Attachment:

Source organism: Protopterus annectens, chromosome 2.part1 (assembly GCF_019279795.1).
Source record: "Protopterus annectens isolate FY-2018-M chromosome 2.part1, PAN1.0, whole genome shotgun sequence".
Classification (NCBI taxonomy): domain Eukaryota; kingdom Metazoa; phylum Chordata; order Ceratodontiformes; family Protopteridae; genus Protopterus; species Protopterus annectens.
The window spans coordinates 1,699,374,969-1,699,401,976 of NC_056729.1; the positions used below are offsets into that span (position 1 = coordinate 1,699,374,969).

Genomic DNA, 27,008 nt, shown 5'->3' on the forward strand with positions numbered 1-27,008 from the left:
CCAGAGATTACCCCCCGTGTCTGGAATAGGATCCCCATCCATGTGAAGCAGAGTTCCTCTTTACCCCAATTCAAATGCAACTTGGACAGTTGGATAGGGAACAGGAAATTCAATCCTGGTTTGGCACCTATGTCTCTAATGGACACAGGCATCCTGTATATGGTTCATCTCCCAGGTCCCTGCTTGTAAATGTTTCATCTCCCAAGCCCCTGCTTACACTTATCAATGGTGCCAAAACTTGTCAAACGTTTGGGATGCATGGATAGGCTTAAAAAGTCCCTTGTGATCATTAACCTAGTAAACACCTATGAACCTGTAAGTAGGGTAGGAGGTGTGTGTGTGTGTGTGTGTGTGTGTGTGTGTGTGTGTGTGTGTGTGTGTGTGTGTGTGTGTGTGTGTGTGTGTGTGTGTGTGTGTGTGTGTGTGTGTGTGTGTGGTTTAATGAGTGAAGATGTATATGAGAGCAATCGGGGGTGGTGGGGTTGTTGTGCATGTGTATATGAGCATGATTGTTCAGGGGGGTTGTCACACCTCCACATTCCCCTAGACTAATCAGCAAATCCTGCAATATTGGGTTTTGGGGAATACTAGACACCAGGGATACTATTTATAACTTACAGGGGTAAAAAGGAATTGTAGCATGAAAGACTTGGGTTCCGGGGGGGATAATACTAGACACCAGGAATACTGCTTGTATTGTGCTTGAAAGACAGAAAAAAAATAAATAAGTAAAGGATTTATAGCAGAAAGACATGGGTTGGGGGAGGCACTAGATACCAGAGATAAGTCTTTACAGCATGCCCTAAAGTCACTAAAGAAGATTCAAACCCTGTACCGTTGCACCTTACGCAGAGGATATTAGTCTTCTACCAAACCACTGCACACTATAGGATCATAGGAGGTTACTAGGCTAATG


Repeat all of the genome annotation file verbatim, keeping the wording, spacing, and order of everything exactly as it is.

Source organism: Protopterus annectens, chromosome 2.part1 (assembly GCF_019279795.1).
Source record: "Protopterus annectens isolate FY-2018-M chromosome 2.part1, PAN1.0, whole genome shotgun sequence".
Classification (NCBI taxonomy): domain Eukaryota; kingdom Metazoa; phylum Chordata; order Ceratodontiformes; family Protopteridae; genus Protopterus; species Protopterus annectens.
The window spans coordinates 1,699,374,969-1,699,401,976 of NC_056729.1; the positions used below are offsets into that span (position 1 = coordinate 1,699,374,969).

Genomic DNA, 27,008 nt, shown 5'->3' on the forward strand with positions numbered 1-27,008 from the left:
CCAGAGATTACCCCCCGTGTCTGGAATAGGATCCCCATCCATGTGAAGCAGAGTTCCTCTTTACCCCAATTCAAATGCAACTTGGACAGTTGGATAGGGAACAGGAAATTCAATCCTGGTTTGGCACCTATGTCTCTAATGGACACAGGCATCCTGTATATGGTTCATCTCCCAGGTCCCTGCTTGTAAATGTTTCATCTCCCAAGCCCCTGCTTACACTTATCAATGGTGCCAAAACTTGTCAAACGTTTGGGATGCATGGATAGGCTTAAAAAGTCCCTTGTGATCATTAACCTAGTAAACACCTATGAACCTGTAAGTAGGGTAGGAGGTGTGTGTGTGTGTGTGTGTGTGTGTGTGTGTGTGTGTGTGTGTGTGTGTGTGTGTGTGTGTGTGTGTGTGTGTGTGTGTGTGTGTGTGTGTGTGTGTGTGTGTGGTTTAATGAGTGAAGATGTATATGAGAGCAATCGGGGGTGGTGGGGTTGTTGTGCATGTGTATATGAGCATGATTGTTCAGGGGGGTTGTCACACCTCCACATTCCCCTAGACTAATCAGCAAATCCTGCAATATTGGGTTTTGGGGAATACTAGACACCAGGGATACTATTTATAACTTACAGGGGTAAAAAGGAATTGTAGCATGAAAGACTTGGGTTCCGGGGGGGATAATACTAGACACCAGGAATACTGCTTGTATTGTGCTTGAAAGACAGAAAAAAAATAAATAAGTAAAGGATTTATAGCAGAAAGACATGGGTTGGGGGAGGCACTAGATACCAGAGATAAGTCTTTACAGCATGCCCTAAAGTCACTAAAGAAGATTCAAACCCTGTACCGTTGCACCTTACGCAGAGGATATTAGTCTTCTACCAAACCACTGCACACTATAGGATCATAGGAGGTTACTAGGCTAATG